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Ash v. Devine

United States District Court, Northern District of Illinois


July 28, 2010

MICHAEL ASH (#B-52018)
v.
RICHARD DEVINE, ET AL.

Name of Assigned Judge Sitting Judge if Other or Magistrate Judge Blanche M. Manning than Assigned Judge

DOCKET ENTRY TEXT:

Plaintiff's motion for leave to file in forma pauperis [#3] is granted. The Court authorizes and orders the trust fund officer at Plaintiff's place of incarceration to deduct $7.22 from Plaintiff's account for payment to the Clerk of Court as an initial filing fee, and to continue making monthly deductions in accordance with this order. However, pursuant to 28 U.S.C. § 1915A, the Court dismisses the complaint. This case is terminated. Plaintiff remains responsible for the filing fee. The dismissal of this case counts as a strike under 28 U.S.C. § 1915(g).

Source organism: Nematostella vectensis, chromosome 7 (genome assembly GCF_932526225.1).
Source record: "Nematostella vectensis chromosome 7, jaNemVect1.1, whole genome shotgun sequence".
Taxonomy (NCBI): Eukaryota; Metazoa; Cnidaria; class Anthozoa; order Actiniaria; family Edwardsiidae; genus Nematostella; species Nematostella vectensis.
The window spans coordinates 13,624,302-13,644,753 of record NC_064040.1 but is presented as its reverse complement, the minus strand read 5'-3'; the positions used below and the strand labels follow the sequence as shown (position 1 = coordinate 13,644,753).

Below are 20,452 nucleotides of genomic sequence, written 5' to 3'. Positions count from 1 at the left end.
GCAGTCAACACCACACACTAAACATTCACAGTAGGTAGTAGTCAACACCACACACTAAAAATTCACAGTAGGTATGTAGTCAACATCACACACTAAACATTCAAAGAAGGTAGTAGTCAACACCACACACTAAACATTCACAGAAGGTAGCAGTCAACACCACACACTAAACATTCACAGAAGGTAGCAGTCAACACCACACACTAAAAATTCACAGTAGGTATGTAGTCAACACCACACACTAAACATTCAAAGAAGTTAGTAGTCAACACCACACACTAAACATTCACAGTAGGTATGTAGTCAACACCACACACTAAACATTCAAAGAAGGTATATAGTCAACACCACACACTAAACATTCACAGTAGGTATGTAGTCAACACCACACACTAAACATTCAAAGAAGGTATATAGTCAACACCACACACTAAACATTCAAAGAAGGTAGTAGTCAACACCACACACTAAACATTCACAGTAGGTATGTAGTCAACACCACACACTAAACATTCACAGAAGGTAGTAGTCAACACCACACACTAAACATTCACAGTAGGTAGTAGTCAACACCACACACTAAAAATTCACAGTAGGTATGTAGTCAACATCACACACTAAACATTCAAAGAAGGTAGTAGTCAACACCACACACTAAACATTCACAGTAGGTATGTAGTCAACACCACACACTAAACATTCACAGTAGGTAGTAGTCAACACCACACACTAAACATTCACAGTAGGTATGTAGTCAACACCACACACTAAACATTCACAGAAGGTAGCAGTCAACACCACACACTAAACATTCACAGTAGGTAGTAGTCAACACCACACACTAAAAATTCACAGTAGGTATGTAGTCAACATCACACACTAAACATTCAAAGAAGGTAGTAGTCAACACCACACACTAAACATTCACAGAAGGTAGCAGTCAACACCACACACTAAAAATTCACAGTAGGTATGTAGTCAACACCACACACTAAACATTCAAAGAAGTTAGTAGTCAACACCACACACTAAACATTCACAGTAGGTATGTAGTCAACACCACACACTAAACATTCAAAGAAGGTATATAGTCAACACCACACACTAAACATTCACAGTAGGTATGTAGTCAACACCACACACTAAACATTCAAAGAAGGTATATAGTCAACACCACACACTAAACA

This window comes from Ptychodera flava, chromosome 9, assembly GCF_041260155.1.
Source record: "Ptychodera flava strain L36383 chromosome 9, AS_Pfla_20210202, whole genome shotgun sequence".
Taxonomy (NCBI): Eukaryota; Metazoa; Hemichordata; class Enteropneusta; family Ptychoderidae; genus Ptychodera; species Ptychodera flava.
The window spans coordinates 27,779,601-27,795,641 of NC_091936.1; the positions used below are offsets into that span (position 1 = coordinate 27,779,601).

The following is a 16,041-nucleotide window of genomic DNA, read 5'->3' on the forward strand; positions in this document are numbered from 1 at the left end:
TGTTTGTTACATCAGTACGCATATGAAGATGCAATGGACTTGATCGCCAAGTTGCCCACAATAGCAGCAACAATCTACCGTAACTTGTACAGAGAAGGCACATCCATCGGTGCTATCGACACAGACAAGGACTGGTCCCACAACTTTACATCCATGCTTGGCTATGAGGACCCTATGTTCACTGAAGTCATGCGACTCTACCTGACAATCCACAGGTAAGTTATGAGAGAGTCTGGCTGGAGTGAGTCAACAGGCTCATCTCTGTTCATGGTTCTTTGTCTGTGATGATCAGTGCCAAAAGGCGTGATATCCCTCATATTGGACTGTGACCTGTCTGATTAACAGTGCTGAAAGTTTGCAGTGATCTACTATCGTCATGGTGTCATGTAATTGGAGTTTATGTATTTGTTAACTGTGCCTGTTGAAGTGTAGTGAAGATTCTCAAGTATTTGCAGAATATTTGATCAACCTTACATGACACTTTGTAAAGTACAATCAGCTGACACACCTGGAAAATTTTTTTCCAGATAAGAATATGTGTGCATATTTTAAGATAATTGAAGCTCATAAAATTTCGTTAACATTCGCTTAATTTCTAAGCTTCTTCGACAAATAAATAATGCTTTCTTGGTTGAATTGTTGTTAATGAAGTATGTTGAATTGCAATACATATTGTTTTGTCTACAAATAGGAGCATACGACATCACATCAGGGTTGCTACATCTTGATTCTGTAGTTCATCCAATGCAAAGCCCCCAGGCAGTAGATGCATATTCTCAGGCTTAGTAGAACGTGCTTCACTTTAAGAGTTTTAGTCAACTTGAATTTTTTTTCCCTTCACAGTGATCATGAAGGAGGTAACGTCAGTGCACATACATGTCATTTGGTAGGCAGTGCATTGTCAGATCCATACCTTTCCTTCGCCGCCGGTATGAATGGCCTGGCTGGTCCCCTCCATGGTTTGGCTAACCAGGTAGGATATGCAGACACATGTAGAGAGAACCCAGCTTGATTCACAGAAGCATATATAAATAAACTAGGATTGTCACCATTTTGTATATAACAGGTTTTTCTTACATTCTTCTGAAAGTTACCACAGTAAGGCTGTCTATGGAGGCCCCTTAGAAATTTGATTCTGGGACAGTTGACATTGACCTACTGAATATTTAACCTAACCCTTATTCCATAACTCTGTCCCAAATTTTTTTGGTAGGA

O [For further details see text below.] Docketing to mail notices.

STATEMENT

Plaintiff, Michael Ash, an inmate in state custody at Menard Correctional Center, has brought this pro se civil rights action pursuant to 42 U.S.C. § 1983 against former Cook County State's Attorney Richard Devine, Assistant State's Attorneys Megan Goldish and Lorna Amado Chevlin, and Assistant Public Defenders Edwin Burnette, Andrea Webber, and Kelly Christl. Plaintiff alleges that he has received paper work that indicates that he was convicted of burglary which he was not. He further alleges that the burglary conviction was used to enhance his sentence. (See Plaintiff's complaint). Plaintiff further alleges ineffective assistance of counsel and an ex post facto violation with respect to his convictions.